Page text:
Cafeteria workers adapt to the challenges of the pandemic


Mattingly Germack

Manal Atallah (pictured) and Vicki Ottoboni (not pictured) have taken on the task of running the cafeteria by themselves.

Mattingly Germack, Copy Editor

In the rapidly changing world of high school during the pandemic, the school cafeteria has stayed open and strong, albeit with some changes to their procedures.


The Burlingame cafeteria is now run solely by cafeteria manager Vicki Ottoboni and Manal Atallah. There are no other cafeteria staffers, and no student workers. Prior to this school year, there were 8-9 people at a time working the cafeteria.


The biggest change in cafeteria operations is that they have extended their hours of serving. When students were in session, the cafeteria was only open during breaks and lunch; they now serve students and their families from 7:30 a.m.-10 a.m. and 11:30 a.m.-4 p.m.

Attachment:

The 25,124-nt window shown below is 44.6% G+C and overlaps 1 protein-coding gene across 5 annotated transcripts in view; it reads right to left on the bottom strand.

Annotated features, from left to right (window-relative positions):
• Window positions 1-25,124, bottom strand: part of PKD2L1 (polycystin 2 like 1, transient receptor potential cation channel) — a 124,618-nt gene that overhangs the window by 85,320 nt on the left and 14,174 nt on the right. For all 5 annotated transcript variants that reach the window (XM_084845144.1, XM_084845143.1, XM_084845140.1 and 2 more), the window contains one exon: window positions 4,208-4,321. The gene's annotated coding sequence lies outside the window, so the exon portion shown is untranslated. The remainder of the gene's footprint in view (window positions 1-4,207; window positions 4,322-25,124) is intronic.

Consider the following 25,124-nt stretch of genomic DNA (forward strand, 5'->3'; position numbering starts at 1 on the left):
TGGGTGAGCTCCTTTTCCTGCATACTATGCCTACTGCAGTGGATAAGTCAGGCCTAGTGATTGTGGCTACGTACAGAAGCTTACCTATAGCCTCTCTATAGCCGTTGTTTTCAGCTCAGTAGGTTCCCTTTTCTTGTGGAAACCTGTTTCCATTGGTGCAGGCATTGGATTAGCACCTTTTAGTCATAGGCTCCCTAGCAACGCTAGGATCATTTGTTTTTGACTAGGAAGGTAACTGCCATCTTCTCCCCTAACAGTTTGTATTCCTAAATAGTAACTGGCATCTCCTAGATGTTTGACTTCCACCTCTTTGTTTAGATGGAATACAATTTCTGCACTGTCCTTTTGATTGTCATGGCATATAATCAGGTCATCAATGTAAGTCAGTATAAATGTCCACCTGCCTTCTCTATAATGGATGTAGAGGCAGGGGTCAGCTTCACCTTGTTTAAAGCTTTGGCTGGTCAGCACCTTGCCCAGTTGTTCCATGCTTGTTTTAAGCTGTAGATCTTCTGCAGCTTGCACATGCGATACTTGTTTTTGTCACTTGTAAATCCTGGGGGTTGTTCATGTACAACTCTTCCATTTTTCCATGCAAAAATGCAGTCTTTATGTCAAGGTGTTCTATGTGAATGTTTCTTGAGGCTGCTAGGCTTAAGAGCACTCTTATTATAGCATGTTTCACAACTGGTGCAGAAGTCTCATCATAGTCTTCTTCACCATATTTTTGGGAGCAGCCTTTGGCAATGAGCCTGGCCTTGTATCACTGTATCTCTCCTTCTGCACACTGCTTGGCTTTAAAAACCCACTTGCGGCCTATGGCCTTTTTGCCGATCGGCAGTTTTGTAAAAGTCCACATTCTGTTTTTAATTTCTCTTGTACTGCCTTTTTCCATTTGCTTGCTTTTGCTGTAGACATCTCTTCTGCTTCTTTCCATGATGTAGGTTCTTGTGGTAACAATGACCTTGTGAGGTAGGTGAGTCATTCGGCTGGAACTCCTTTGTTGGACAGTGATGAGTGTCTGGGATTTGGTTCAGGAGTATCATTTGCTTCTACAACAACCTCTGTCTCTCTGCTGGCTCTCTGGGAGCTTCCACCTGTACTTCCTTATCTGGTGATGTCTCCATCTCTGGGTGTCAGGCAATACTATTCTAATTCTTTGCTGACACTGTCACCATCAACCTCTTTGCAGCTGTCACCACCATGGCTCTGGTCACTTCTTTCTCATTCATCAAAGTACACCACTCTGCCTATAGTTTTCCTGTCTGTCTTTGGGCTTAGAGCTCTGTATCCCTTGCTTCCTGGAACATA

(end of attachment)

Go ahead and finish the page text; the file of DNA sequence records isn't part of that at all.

Despite the increased hours, Ottoboni does not feel the change has been overwhelming at all. “The hours are longer, but the workload is similar to what it was,” Ottoboni said.


Since the beginning of the 2020-21 school year, parents and siblings of students in the district have been able to pick up food from the cafeteria. In fact, Ottoboni said that it was primarily parents picking up food.


One of the reasons the cafeteria can be ran by just two staffers is the new packaging of meals. Rather than coming to the campus for a hot meal each day, the cafeteria now gives families one week’s worth of frozen breakfasts and lunches that are easy to cook, in order to minimize contact. The cafeteria will serve anyone in the district, and the families of anyone in the district.


Atallah said that Monday is the busiest day, with about 40 people coming throughout the day, whereas Tuesday through Friday usually draw anywhere from 20 to 30 people a day.


Despite the smooth change, Ottoboni and Atallah miss the interactions with students that they would have during a regular school year. 


“I know that they need the interaction as much as we need the interaction, but I also want them to stay safe,” Ottoboni said. “I do miss the interaction with kids, though. They’re fun.”